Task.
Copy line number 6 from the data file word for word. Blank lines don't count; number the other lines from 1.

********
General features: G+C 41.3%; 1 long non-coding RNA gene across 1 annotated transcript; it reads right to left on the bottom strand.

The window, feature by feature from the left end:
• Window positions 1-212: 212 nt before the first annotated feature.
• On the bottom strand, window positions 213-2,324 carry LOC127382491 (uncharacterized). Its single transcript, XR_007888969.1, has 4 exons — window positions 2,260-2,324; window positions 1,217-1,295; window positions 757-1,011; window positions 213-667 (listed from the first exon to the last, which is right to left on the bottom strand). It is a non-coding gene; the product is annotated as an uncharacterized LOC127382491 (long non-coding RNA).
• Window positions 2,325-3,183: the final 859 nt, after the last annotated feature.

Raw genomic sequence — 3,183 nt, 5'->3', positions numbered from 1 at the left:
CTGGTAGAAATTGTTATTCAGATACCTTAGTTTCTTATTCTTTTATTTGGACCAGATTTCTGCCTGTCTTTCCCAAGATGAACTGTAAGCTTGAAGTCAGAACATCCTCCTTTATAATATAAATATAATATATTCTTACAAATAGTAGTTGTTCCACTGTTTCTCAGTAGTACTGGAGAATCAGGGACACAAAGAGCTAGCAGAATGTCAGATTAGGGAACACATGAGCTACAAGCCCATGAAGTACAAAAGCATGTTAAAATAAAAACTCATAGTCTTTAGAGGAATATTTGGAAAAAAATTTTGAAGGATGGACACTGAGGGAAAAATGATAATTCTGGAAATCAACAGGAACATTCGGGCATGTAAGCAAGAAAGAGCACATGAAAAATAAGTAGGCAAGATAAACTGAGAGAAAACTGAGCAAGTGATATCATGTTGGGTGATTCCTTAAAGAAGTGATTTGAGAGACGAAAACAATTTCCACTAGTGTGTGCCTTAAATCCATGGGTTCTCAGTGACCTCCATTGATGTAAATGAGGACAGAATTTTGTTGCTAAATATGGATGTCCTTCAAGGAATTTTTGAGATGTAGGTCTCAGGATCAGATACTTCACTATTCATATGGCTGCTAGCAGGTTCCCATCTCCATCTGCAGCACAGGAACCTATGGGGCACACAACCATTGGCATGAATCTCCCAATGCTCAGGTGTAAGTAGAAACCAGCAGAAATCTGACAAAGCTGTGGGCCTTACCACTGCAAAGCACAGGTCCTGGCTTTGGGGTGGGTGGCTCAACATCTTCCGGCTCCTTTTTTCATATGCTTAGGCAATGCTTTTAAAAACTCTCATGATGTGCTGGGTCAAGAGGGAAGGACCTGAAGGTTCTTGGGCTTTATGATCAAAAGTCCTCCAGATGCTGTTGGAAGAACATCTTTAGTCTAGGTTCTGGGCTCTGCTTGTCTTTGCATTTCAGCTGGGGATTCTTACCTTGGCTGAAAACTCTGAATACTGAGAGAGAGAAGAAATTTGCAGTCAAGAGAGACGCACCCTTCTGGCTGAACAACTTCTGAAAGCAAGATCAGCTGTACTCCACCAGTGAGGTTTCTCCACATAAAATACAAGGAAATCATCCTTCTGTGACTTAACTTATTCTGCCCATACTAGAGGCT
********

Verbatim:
Raw genomic sequence — 3,183 nt, 5'->3', positions numbered from 1 at the left: